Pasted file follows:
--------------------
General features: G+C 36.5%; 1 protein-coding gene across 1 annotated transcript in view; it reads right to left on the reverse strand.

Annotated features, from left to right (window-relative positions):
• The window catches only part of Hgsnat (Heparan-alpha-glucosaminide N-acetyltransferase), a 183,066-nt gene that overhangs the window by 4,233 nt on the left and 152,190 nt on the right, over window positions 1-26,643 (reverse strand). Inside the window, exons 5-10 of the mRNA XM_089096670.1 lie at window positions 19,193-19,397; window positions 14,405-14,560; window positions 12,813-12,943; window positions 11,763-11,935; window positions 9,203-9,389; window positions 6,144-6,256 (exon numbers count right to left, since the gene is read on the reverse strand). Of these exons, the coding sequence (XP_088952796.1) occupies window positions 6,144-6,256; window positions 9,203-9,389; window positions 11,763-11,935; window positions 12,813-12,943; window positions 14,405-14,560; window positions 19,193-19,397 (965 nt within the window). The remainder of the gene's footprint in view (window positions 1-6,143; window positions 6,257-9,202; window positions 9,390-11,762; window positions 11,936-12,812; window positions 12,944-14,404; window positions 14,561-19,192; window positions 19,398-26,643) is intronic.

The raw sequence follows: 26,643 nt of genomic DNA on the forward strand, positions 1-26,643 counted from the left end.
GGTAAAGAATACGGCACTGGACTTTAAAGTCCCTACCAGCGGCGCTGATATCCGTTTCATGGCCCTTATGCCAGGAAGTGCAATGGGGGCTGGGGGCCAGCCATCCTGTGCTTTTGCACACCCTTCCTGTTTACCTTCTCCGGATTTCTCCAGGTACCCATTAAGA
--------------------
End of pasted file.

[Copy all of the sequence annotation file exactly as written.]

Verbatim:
General features: G+C 36.5%; 1 protein-coding gene across 1 annotated transcript in view; it reads right to left on the reverse strand.

Annotated features, from left to right (window-relative positions):
• The window catches only part of Hgsnat (Heparan-alpha-glucosaminide N-acetyltransferase), a 183,066-nt gene that overhangs the window by 4,233 nt on the left and 152,190 nt on the right, over window positions 1-26,643 (reverse strand). Inside the window, exons 5-10 of the mRNA XM_089096670.1 lie at window positions 19,193-19,397; window positions 14,405-14,560; window positions 12,813-12,943; window positions 11,763-11,935; window positions 9,203-9,389; window positions 6,144-6,256 (exon numbers count right to left, since the gene is read on the reverse strand). Of these exons, the coding sequence (XP_088952796.1) occupies window positions 6,144-6,256; window positions 9,203-9,389; window positions 11,763-11,935; window positions 12,813-12,943; window positions 14,405-14,560; window positions 19,193-19,397 (965 nt within the window). The remainder of the gene's footprint in view (window positions 1-6,143; window positions 6,257-9,202; window positions 9,390-11,762; window positions 11,936-12,812; window positions 12,944-14,404; window positions 14,561-19,192; window positions 19,398-26,643) is intronic.

The raw sequence follows: 26,643 nt of genomic DNA on the forward strand, positions 1-26,643 counted from the left end.
GGTAAAGAATACGGCACTGGACTTTAAAGTCCCTACCAGCGGCGCTGATATCCGTTTCATGGCCCTTATGCCAGGAAGTGCAATGGGGGCTGGGGGCCAGCCATCCTGTGCTTTTGCACACCCTTCCTGTTTACCTTCTCCGGATTTCTCCAGGTACCCATTAAGA